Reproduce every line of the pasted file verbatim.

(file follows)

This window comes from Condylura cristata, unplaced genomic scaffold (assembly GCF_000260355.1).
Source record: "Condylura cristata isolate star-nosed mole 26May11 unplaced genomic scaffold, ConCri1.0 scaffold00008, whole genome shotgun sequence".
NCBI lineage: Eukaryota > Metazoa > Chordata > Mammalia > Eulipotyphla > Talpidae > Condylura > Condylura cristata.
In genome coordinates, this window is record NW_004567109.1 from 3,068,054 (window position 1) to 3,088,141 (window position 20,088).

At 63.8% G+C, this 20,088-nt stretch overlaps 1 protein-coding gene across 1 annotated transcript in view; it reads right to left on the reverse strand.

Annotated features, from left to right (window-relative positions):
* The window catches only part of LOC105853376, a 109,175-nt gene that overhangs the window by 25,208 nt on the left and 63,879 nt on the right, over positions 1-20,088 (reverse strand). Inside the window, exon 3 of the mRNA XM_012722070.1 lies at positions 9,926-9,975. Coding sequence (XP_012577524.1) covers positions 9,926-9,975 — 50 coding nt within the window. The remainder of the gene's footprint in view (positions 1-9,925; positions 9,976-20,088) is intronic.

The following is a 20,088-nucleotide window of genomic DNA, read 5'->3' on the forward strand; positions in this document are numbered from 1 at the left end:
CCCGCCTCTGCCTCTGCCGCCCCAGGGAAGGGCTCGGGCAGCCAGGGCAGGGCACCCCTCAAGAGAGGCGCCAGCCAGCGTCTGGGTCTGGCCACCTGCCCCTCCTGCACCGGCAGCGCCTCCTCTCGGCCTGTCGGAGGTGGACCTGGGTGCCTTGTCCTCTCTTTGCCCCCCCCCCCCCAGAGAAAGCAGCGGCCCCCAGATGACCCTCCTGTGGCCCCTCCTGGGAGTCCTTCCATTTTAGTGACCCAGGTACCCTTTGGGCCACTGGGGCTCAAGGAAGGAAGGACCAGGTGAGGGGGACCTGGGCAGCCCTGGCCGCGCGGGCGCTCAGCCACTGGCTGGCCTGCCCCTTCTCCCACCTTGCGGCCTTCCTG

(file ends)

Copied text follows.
This window comes from Condylura cristata, unplaced genomic scaffold (assembly GCF_000260355.1).
Source record: "Condylura cristata isolate star-nosed mole 26May11 unplaced genomic scaffold, ConCri1.0 scaffold00008, whole genome shotgun sequence".
NCBI lineage: Eukaryota > Metazoa > Chordata > Mammalia > Eulipotyphla > Talpidae > Condylura > Condylura cristata.
In genome coordinates, this window is record NW_004567109.1 from 3,068,054 (window position 1) to 3,088,141 (window position 20,088).

At 63.8% G+C, this 20,088-nt stretch overlaps 1 protein-coding gene across 1 annotated transcript in view; it reads right to left on the reverse strand.

Annotated features, from left to right (window-relative positions):
* The window catches only part of LOC105853376, a 109,175-nt gene that overhangs the window by 25,208 nt on the left and 63,879 nt on the right, over positions 1-20,088 (reverse strand). Inside the window, exon 3 of the mRNA XM_012722070.1 lies at positions 9,926-9,975. Coding sequence (XP_012577524.1) covers positions 9,926-9,975 — 50 coding nt within the window. The remainder of the gene's footprint in view (positions 1-9,925; positions 9,976-20,088) is intronic.

The following is a 20,088-nucleotide window of genomic DNA, read 5'->3' on the forward strand; positions in this document are numbered from 1 at the left end:
CCCGCCTCTGCCTCTGCCGCCCCAGGGAAGGGCTCGGGCAGCCAGGGCAGGGCACCCCTCAAGAGAGGCGCCAGCCAGCGTCTGGGTCTGGCCACCTGCCCCTCCTGCACCGGCAGCGCCTCCTCTCGGCCTGTCGGAGGTGGACCTGGGTGCCTTGTCCTCTCTTTGCCCCCCCCCCCCCAGAGAAAGCAGCGGCCCCCAGATGACCCTCCTGTGGCCCCTCCTGGGAGTCCTTCCATTTTAGTGACCCAGGTACCCTTTGGGCCACTGGGGCTCAAGGAAGGAAGGACCAGGTGAGGGGGACCTGGGCAGCCCTGGCCGCGCGGGCGCTCAGCCACTGGCTGGCCTGCCCCTTCTCCCACCTTGCGGCCTTCCTG